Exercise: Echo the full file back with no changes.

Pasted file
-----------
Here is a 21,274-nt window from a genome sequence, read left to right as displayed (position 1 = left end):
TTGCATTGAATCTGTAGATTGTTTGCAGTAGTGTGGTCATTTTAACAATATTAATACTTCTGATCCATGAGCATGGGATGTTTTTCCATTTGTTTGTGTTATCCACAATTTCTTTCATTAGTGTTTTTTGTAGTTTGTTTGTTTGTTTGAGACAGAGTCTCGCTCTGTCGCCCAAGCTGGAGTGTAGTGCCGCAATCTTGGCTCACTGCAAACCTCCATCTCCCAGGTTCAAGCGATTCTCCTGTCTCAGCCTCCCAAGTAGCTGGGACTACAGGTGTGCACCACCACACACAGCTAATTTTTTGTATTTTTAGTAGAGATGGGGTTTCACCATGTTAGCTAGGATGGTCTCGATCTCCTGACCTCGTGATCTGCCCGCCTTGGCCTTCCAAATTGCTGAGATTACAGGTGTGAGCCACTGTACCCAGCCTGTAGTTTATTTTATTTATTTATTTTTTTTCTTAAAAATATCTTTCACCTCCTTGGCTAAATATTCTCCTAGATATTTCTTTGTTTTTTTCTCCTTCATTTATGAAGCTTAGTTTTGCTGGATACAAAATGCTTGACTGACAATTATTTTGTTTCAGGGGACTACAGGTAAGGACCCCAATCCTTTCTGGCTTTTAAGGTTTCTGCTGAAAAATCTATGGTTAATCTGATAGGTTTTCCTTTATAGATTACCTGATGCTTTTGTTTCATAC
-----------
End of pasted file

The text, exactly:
Here is a 21,274-nt window from a genome sequence, read left to right as displayed (position 1 = left end):
TTGCATTGAATCTGTAGATTGTTTGCAGTAGTGTGGTCATTTTAACAATATTAATACTTCTGATCCATGAGCATGGGATGTTTTTCCATTTGTTTGTGTTATCCACAATTTCTTTCATTAGTGTTTTTTGTAGTTTGTTTGTTTGTTTGAGACAGAGTCTCGCTCTGTCGCCCAAGCTGGAGTGTAGTGCCGCAATCTTGGCTCACTGCAAACCTCCATCTCCCAGGTTCAAGCGATTCTCCTGTCTCAGCCTCCCAAGTAGCTGGGACTACAGGTGTGCACCACCACACACAGCTAATTTTTTGTATTTTTAGTAGAGATGGGGTTTCACCATGTTAGCTAGGATGGTCTCGATCTCCTGACCTCGTGATCTGCCCGCCTTGGCCTTCCAAATTGCTGAGATTACAGGTGTGAGCCACTGTACCCAGCCTGTAGTTTATTTTATTTATTTATTTTTTTTCTTAAAAATATCTTTCACCTCCTTGGCTAAATATTCTCCTAGATATTTCTTTGTTTTTTTCTCCTTCATTTATGAAGCTTAGTTTTGCTGGATACAAAATGCTTGACTGACAATTATTTTGTTTCAGGGGACTACAGGTAAGGACCCCAATCCTTTCTGGCTTTTAAGGTTTCTGCTGAAAAATCTATGGTTAATCTGATAGGTTTTCCTTTATAGATTACCTGATGCTTTTGTTTCATAC